Versatile and easy to work, clay was used to create large numbers of small, brightly painted figurines in the ancient Greek world. These figurines have generally been overlooked as cheap items made using moulds that allowed for cost-effective copying and variation. As this exhibition, drawing on the collection of Berlin’s Antikensammlung, sets out to show, clay figurines were used in a variety of contexts, in temples, private homes, and graves, and while many were affordable objects, there are some more elaborate examples – such as the elegant 2nd-century BC Heyl Aphrodite (below) – which point to a taste for terracotta among the monied elites too. Mythical subjects like Aphrodite were rendered in clay, but so too were everyday tasks such as baking bread.
The Rome of the Republic: the tale of archaeology
Palazzo Caffarelli, Musei Capitolini, Rome
Until 23 September 2023
Following on from a 2018 exhibition on ancient Rome in the age of kings, this exhibition sheds light on the city in the Republican era from the 5th century to the 1st century BC and the birth of the Empire. An impressive number of objects – some 1,800 artefacts, many on view for the first time – paint a rich picture of Republican Rome. Visitors can learn about the decoration of wealthy houses, the proliferation of wells to supply water, and the production of ceramics and the use of moulds in creating votive body parts. Special attention is paid to the temples of the Capitoline Hill and the Campus Martius, but also to popular devotion at sites where votive deposits (of objects such as replica body parts) have been found. There is, for example, a large set of finds from the 4th-1st century BC, from a votive deposit dedicated to Minerva Medica (BELOW).
Freedom, Feuds, Purgatory: The Middle Ages in the North
Fries Museum, Leeuwarden
Until 7 May 2023
The medieval life of Friesland between 1067 and 1567, when it covered the current province of Friesland in the Netherlands and Ostfriesland in Germany, is in the spotlight in this exhibition, which brings together artefacts from the Fries Museum’s own collections and national and international loans. Finds including sculpture – such as the king’s head from Klaarkamp Abbey, dating from 1500-1580 (ABOVE) – jewellery, and weapons offer insights into medieval Frisian society at a time when great castles, churches, and monasteries dominated the landscape, and when Frisians governed themselves, sported a distinctive style of clothing, and spoke their own language, but also fought between clans.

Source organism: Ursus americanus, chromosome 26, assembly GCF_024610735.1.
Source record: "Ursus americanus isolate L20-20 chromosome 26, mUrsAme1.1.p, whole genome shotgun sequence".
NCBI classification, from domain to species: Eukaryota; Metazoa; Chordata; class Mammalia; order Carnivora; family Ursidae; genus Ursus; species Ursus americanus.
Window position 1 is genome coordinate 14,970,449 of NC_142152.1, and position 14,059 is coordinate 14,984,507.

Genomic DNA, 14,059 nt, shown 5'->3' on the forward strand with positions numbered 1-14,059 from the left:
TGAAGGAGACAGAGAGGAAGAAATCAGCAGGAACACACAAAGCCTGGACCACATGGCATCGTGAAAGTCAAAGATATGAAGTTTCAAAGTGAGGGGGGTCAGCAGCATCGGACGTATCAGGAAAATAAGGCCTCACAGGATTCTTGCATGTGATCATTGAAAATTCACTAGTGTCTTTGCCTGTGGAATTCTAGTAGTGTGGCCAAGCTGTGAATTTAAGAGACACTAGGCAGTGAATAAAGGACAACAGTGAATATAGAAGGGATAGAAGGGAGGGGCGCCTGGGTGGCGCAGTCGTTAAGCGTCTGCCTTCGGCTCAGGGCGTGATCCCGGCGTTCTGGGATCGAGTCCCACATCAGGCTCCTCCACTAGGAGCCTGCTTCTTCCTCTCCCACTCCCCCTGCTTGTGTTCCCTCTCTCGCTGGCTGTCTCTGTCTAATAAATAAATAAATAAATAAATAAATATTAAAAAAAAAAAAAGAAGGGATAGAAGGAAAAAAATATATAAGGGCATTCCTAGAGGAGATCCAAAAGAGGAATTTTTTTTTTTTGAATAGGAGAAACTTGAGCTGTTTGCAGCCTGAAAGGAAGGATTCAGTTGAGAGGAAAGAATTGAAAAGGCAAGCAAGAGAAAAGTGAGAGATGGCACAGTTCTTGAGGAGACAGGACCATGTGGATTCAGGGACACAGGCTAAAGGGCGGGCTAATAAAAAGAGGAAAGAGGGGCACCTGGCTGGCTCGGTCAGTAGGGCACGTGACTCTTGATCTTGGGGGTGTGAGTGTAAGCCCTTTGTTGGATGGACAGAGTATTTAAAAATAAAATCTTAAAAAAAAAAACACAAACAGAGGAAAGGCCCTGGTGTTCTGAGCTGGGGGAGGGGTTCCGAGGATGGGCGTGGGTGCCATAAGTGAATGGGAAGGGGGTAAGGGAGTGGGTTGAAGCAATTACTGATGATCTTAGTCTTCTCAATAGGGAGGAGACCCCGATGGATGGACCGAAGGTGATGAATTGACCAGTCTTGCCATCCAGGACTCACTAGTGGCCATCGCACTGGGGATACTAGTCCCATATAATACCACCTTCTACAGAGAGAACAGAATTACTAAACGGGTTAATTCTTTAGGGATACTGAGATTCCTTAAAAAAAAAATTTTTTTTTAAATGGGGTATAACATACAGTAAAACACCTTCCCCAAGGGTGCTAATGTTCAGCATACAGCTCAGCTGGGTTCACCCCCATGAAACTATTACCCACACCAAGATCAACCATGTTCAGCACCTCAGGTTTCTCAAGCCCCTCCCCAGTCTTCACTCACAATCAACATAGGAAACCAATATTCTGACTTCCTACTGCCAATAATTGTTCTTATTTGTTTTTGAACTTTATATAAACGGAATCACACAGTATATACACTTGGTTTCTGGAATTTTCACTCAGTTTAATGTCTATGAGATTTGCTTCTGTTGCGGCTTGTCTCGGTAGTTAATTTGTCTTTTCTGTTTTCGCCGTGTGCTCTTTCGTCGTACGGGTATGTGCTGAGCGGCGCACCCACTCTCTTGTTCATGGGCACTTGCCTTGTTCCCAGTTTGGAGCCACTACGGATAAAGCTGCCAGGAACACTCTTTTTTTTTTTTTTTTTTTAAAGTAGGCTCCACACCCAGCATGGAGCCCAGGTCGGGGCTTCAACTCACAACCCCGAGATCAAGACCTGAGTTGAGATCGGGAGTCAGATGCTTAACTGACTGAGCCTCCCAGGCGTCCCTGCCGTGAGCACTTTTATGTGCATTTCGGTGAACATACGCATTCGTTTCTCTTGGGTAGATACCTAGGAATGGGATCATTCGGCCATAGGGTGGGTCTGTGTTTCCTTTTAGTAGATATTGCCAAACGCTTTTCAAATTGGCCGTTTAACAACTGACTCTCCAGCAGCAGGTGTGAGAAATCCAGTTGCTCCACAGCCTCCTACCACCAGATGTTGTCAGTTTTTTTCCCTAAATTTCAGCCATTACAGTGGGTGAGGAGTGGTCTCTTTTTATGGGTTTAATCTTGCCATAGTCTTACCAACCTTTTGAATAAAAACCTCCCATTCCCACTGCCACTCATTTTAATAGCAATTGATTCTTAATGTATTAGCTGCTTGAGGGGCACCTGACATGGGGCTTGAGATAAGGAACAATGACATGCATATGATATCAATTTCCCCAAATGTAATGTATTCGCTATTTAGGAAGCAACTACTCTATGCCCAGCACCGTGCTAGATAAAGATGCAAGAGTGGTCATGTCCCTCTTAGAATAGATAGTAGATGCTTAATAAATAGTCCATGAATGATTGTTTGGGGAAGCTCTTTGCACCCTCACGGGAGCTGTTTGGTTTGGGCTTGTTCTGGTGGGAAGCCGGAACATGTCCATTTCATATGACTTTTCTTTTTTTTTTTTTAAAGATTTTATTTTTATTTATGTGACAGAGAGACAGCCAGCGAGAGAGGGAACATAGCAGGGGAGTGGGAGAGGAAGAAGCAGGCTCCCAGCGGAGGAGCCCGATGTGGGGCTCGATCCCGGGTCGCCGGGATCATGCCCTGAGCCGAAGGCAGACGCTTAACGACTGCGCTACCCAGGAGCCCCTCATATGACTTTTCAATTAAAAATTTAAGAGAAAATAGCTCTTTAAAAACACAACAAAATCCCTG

Secrets of Stonehenge
Tāmaki Paenga Hira Auckland War Memorial Museum, AUCKLAND
Until 25 April 2023
It is an instantly recognisable icon, but the familiar face of Stonehenge today was not the first monument at the prehistoric English site, nor was it alone in its landscape on the Salisbury Plain. With stone tools, antler picks – including one from the Lesser Cursus, 3300-3000 BC (ABOVE) – pottery, and gold and bronze artefacts, as well as videos and digital animations, this exhibition investigates what we know about Stonehenge, its significance, and the people who built it. Research into the monument reveals details about its construction, the transport of large stones from the Preseli Mountains in Wales, and its evolution, but the finds on view also explore its relationship with nearby Durrington Walls, where the Stonehenge-builders may have lived and where another henge was built.
SHIPWRECKS: submerged history
Museu d’Arqueologia de Catalunya, Barcelona
Until 30 July 2023
Shipwrecks are fascinating sites offering insights into subjects as diverse as ancient trade and Tudor warfare. With the underwater archaeology of Catalonia in the spotlight, this exhibition tells some of the stories that have been revealed by objects from these sunken sites – such as the development of navigation systems over time – and highlights the need to protect these sites. Modern work by the Centre of Underwater Archaeology of Catalonia, which was set up in 1992, is celebrated, particularly their excavation of the Roman shipwreck Culip IV and the wreck-site Deltebre I, where an English military transport ship sank in 1813, but the displays also chart the evolution of diving equipment that makes such work possible today.
Ave Caesar! Romans, Gauls and Germanic tribes on the Rhine
Antikenmuseum Basel und Sammlung Ludwig, Basel
Until 30 April 2023
The River Rhine was a crucial force in the interactions between Gauls, Germanic tribes, and Romans, as this exhibition investigates. Starting with the impressive estates of Celtic elites around 500 BC, the displays show how the river was essential for trade and wealth, and the flow of cultural influence. Conflict also forms part of the story – with competing claims to power and territory among the Celts leading to the rise of fortified settlements from 80 BC, Julius Caesar taking advantage of these disputes to extend Roman rule in the 50s BC, the building of Roman military bases, and the establishment of conquered Germanic territories as the official Roman provinces of Germania Superior and Germania Inferior from c. AD 85. Objects on view include Roman coins and portraits of emperors and military officers, and the 2nd-century AD bronze statuette from Augusta Raurica (in Switzerland) of local god Sucellus in the style of Roman deities (below).
Perfect Love: On Love and Passion
Kunstmuseum St Gallen, ST GALLEN
Until 30 July 2023
Themes relating to love have been popular among many artists throughout history. These can be different kinds of love, such as passionate romance, maternal care, spiritual devotion, or the absorbing inspiration of an artist’s own personal muse. Paintings, sculptures, and works on paper explore some of these aspects of love in art over the past 500 years, from late Gothic devotional panels to Felix González Torres’ meeting of two clocks in Untitled (Perfect Lovers) of 1991, via Pieter van der Werff’s 1716 painting Adam and Eve (below).